6. Jon Baker says:

    The Henry Hudson Bridge had been the engineering dissertation of David B. Steinman (who also supervised the reconstruction of the Brooklyn Bridge in the 1950s, when they removed the railroad tracks). When the City needed the bridge in the 1930s, he just pulled out his old design from 1911.

  7. Dennis O'connor says:

    Lived around the corner from the Packard showroom & moved away in1960. If I recall correctly, there was a bowling alley in that building. Anyone remember??

  8. NEAL says:

    My parents were youngsters in Inwood during the 1930′s. They were married in Good Shepherd Church October 1942. My two older siblings were baptised there ’44 and ’46. They all moved out to Little Neck in 1950 where I and my younger two siblings were baptised and raised, During the 1950′s my mother’s parents lived across Broadway from the Church. We would come in about every other week. My grandfather Frank Allaire during that time was the sexton/handyman for the Church.
    During WWII, when my dad was in the Army Signal Corps(film editor), he would commute daily to the Army film production site(now the Kaufman/Astoria Studios) to work on film productions for the Army.
    They were known by some as subway commandos.

  9. Maureen says:

    Inwood, for those of use who were fortunate to spend our childhoods and young adult years there, holds cherished memories of a time gone by. The park, such a big part of our growing up years, not only had the always beckoning woods, but also held tennis, handball and basketball courts. It had two softball fields, a baseball field and a Little League field. Now there is a fence surrounding the whole area, but when we were children, you could gather your friends and have an impromptu game any time you wanted. There was also a cold water fountain strategically placed just outside the backstop. The bottom of the park had what we called the Irish football fields, where you could find many a hurling player knocking each other around the field. There were swings and seesaws, sandboxes and horseshoes. Who could forget Joe’s stand, located at the entrance of the park (some had other names for the jolly old guy) with the frosty sodas and even frostier ice cream? Solitude could be found in the Indian caves, where there were no needles or beer cans. On warm summer nights people from the neighborhood could be found in the park getting what breezes could be found off the river. Inwood Hill Park was an oasis for young and old alike. I can only hope that it remains so for the current inhabitants of Inwood.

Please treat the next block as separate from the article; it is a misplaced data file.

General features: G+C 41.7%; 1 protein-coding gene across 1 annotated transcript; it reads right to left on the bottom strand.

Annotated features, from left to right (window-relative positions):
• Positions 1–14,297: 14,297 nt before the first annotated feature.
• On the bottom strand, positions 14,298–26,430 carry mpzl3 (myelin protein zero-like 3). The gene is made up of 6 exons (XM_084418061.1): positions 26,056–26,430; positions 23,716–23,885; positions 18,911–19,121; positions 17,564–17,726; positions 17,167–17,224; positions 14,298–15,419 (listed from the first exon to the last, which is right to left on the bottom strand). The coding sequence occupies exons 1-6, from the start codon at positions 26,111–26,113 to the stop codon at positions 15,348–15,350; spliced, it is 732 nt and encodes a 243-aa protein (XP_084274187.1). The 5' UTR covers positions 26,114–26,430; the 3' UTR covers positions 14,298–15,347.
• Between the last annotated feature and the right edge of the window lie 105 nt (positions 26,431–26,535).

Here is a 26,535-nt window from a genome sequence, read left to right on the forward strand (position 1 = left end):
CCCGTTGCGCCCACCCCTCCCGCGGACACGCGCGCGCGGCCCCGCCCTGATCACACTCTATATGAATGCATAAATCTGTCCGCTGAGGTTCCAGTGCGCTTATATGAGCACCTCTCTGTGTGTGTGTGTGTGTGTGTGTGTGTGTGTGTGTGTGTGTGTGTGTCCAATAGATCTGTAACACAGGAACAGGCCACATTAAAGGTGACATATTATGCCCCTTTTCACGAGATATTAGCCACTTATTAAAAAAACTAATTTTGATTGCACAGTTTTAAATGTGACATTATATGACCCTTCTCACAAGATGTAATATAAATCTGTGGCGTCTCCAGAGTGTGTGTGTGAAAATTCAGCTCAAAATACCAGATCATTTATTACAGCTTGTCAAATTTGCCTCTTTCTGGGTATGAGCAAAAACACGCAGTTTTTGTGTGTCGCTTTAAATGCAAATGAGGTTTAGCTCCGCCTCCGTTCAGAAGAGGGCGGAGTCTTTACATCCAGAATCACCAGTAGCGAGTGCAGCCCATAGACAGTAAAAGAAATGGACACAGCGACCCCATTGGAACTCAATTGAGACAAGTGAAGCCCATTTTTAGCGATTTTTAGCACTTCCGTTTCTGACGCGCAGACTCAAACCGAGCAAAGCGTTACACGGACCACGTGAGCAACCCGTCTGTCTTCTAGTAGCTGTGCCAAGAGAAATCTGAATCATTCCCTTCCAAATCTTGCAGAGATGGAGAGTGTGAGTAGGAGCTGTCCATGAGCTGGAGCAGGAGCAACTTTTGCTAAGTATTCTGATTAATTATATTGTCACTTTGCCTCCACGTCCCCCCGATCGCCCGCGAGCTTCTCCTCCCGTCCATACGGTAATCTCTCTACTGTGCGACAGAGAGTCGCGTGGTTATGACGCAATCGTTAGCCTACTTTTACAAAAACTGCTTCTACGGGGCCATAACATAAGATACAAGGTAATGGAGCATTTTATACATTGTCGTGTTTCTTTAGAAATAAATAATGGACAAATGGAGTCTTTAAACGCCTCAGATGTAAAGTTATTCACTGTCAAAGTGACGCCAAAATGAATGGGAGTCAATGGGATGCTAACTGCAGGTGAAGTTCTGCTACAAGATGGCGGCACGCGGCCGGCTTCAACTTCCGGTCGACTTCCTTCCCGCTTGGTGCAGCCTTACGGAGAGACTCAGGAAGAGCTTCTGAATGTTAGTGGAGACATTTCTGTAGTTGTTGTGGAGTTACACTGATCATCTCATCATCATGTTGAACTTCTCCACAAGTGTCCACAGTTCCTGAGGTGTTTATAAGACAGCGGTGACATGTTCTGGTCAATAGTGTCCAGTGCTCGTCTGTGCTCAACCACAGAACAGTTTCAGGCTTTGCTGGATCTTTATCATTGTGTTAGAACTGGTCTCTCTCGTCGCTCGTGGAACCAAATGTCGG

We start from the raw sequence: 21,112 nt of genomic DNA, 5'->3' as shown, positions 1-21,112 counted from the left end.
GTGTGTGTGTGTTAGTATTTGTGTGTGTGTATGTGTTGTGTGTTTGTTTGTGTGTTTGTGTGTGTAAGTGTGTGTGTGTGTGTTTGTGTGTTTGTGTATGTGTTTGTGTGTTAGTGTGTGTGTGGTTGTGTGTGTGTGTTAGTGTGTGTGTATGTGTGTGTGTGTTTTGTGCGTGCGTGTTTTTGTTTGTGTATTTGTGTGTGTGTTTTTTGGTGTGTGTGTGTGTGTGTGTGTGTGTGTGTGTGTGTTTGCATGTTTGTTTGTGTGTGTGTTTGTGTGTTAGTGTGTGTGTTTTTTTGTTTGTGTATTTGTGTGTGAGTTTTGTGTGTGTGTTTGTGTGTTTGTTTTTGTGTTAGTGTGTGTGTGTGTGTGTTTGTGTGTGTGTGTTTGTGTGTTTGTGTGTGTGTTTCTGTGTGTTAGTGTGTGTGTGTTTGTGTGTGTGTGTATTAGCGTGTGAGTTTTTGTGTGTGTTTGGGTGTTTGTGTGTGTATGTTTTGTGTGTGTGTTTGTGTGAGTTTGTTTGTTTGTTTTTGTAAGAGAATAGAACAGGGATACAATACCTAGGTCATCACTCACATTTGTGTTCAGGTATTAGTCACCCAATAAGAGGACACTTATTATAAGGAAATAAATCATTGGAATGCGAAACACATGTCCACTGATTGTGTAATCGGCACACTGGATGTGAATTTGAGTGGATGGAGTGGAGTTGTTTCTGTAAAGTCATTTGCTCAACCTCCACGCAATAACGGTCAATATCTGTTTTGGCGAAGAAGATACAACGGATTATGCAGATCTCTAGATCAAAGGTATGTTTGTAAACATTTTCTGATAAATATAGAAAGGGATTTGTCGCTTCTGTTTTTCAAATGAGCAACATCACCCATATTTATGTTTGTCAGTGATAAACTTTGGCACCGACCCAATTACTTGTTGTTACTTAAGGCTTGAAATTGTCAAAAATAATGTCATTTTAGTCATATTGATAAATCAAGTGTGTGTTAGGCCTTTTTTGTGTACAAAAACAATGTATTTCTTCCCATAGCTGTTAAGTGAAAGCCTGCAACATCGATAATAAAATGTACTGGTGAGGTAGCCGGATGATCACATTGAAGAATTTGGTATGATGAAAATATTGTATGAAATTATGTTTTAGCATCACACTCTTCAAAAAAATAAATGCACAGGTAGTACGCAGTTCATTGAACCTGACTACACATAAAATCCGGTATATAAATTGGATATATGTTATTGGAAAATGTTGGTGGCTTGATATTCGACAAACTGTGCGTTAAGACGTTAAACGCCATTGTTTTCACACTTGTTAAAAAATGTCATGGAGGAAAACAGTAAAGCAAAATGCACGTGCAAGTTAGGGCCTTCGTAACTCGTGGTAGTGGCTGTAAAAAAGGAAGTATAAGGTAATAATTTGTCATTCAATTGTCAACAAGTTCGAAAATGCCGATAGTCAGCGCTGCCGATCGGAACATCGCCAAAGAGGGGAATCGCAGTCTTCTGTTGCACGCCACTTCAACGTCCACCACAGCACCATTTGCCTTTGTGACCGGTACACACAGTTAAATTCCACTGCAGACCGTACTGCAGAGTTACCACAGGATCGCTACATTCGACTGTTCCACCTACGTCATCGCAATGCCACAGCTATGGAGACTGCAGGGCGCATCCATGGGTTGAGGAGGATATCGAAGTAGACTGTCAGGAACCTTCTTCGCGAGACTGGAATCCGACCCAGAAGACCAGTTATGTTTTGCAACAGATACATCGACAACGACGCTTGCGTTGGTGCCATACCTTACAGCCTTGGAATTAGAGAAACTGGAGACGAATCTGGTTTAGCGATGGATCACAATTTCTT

10. Pat says:

    Looks like a great tour and great subject! However, you left out “Isham Park” which is joined to Inwood Hill Park along its eastern edge above Isham Street. Isham Park was a gift to New York City in 1911-12. It helped to spur the purchase of land for Inwood Hill Park by the city in 1916.

    Julia Isham Taylor had the inspiration to make the gift of land for Isham Park after her father’s death in 1909. The centennial of Isham Park is to be celebrated on September 29, 1912 between 11am and 3pm. Hope you can come out and help celebrate and discover the history of this beautiful park i n the center of Inwood!

    • april says:

      Gee, Pat, I think you meant 2012 there,LOL.

      Kevin, this Forgotten tour could’ve gone on another half-page and I would’ve been ecstatic. Many years ago, though my grandparents lived in the upper Bronx, Inwood, to me, was one of the Five Towns of Long Island; I had no idea another Inwood existed in NYC. I hope you revisit this area sometime soon and feature more photographs from each of its three sub-sections.

      • Pat says:

        Yes did mean 2012! It was a great event! and Inwood is also a Long Island town. Wikipedia calls the Northern Manhattan locality “Inwood, Manhattan” in order to distinguish it.

  11. Robert Schwam says:

    c rock had more than 3 levels

  12. Joanne Fusselman Farrell says:

    My Grandfather Raymond Fusselman lived at 270 Seaman Ave from 1934 to 1975 in a lovely two bedroom apartment. The Kitchen window overlooked the park and the Spyten Dyvl Bridge. Lovely view now the apt is going for upper of 300,000 condo. The Dodgers practiced at Columbia Field just north of the apts. Great Memories visiting the beautiful old apt. building and my wonderful Grandparents Raymond and Almeda Fusselman, Aunt Iva lived in building with her family I read Peter Hamills magical novel about early NY and had alot of history in the caves of Inwood Park.